The Battle Over Headwaters Forest
Revolutionary Worker #926, October 5, 1997 "I believe in the golden rule. He who has the gold rules."
--Maxxam CEO Charles Hurwitz after his corporate takeover of Pacific Lumber in 1985
"From the standpoint of a higher economic form of society, private ownership of the globe by single individuals will appear quite as absurd as private ownership of one man by another. Even a whole society, a nation, or even all simultaneously existing societies taken together, are not owners of the globe. They are only its possessors...they must hand it down to succeeding generations in an improved condition."
--Karl Marx, in Capital
Over the last several years a battle has been raging in the logging fields in California's Humboldt County, 300 miles north of the San Francisco Bay Area. On the one side stand thousands of people who care about the earth--youth, environmental activists, musicians and others. On the other side stands Charles Hurwitz and his Maxxam Corporation and its profits.
At the center of this battle is the 60,000 acre Headwaters Forest. Included in the forest are six ancient redwood groves, with trees up to 2,000 years old. The largest stand of trees is the Headwaters Grove itself--at 3,200 acres one of the largest continuous stands of ancient redwood forest anywhere and by far the largest on private lands. The six virgin groves (which have never been cut) are separated from one another by a patchwork of residual old-growth (forest that has been partially cut in the past but which still contains some large uncut trees, smaller virgin groves, second-growth forest, and cut over lands.) Biologists believe that the full 60,000 acres is the minimum acreage necessary to ensure the long term survival of the endangered plants and animals of Headwaters Forest.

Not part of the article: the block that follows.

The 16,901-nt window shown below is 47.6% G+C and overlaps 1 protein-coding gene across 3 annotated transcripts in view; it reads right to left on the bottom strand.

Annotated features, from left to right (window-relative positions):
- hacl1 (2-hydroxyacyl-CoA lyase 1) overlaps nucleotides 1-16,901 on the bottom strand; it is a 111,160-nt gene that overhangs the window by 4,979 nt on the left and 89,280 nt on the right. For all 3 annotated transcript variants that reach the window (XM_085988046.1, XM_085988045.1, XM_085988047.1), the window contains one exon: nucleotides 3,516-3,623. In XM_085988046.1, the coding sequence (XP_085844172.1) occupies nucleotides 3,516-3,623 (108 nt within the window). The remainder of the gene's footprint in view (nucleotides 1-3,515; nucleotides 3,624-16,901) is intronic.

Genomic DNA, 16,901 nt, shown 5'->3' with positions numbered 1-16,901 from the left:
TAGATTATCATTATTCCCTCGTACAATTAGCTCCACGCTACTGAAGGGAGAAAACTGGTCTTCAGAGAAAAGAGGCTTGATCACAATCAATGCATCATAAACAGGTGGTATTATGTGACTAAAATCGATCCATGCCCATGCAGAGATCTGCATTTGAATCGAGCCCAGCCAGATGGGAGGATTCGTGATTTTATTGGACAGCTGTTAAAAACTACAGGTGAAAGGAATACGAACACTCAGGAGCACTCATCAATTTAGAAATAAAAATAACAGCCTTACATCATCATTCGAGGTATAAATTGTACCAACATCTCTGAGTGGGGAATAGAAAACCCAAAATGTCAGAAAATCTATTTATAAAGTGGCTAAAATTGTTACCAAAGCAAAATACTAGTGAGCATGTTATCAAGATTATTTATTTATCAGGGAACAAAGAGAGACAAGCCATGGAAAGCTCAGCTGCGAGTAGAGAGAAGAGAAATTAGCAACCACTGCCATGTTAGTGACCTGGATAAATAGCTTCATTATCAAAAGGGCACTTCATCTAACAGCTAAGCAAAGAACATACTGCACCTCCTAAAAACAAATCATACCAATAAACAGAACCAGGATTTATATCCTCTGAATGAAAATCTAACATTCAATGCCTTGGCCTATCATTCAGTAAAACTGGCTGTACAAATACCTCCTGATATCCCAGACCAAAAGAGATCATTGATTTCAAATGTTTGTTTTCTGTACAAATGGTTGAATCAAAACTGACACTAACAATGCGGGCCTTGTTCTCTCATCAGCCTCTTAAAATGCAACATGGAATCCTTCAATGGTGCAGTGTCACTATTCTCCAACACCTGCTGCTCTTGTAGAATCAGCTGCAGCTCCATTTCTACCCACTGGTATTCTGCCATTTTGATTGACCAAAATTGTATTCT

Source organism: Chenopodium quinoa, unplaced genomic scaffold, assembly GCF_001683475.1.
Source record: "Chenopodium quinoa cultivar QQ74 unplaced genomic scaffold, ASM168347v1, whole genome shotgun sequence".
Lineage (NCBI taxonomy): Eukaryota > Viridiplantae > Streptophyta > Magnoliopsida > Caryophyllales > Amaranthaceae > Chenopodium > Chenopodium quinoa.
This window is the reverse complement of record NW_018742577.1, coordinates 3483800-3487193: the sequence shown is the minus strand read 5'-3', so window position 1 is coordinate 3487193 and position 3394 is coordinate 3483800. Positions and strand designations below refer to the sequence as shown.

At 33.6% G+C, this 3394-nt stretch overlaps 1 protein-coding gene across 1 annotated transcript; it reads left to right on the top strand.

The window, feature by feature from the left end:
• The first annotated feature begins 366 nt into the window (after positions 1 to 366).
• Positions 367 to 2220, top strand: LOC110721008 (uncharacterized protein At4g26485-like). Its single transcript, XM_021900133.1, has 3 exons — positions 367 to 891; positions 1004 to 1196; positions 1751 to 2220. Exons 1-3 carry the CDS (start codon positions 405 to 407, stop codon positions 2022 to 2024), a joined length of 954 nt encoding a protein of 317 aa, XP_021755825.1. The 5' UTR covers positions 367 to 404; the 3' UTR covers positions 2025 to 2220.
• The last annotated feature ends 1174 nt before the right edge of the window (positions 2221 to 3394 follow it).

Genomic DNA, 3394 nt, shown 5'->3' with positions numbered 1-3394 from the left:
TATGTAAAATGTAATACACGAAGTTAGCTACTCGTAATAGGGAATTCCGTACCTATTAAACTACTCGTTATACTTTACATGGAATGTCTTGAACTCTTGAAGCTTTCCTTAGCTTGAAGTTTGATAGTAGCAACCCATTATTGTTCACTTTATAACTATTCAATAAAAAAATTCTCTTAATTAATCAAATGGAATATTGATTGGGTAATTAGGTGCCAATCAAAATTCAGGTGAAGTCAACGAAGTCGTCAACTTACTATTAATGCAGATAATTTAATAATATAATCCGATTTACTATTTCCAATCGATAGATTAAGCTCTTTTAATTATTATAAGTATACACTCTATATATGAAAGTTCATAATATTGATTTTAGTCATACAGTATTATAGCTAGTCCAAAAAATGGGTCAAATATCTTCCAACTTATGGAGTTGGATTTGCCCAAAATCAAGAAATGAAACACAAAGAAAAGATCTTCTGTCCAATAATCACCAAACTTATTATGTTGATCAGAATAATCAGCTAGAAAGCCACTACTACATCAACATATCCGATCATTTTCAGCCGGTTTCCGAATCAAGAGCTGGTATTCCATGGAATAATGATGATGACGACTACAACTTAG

THE ECOLOGY OF THE ANCIENT FOREST
Even beyond the folks who live near or are able to visit the Headwaters Forests, the remaining stands of redwood trees are a precious and irreplaceable resource for humanity. There is much to be learned from this complex ecological system that could be applied to improve the global environment. As the oldest living things on earth, these giant redwood trees are an irreplaceable source of knowledge about the development of the life on the planet. And the awe-inspiring beauty of these trees should be the collective property of the people of the world. There is no rational reason to destroy these forests so some capitalist can pay off junk bonds.
Giant redwood trees are the largest living things on the planet. Northern California is the only place in the world where they exist. The largest trees have a base the size of a typical living room and reach more than 20 stories into the sky. The tops of the trees filter out the sunlight, creating a cool, damp twilight. Carpeting the forest floor are a wide variety of ferns and other vegetation. Ancient redwood forests contain the largest mass of living matter of any ecosystem. In fact, these forests can contain eight times as much living material per acre as can be found in tropical rain forests.
Redwood forests have existed for millions of years. During the time of the dinosaurs they covered much of North America. Since the last ice age ended 10,000 years ago, coast redwoods have been limited to northern California coast where the climate is perfectly adapted to their needs. Until the 1850s about two million acres of California was covered with pristine redwood forests. The redwood forest stretched from the Oregon border to Big Sur (about 150 miles south of San Francisco) and 20 to 40 miles inland. In the 1850s, Americans poured into California seeking gold. When some of the settlers became disillusioned, unable to find their fortune in gold, they went to the north coast. The Native peoples who had lived on the land for centuries were massacred and forced onto reservations and their land was taken from them. Eventually much of the prime timberland ended up owned by big lumber companies like Pacific Lumber, Georgia Pacific, and Louisiana Pacific. Today less than 4 percent of the ancient redwood forest remains.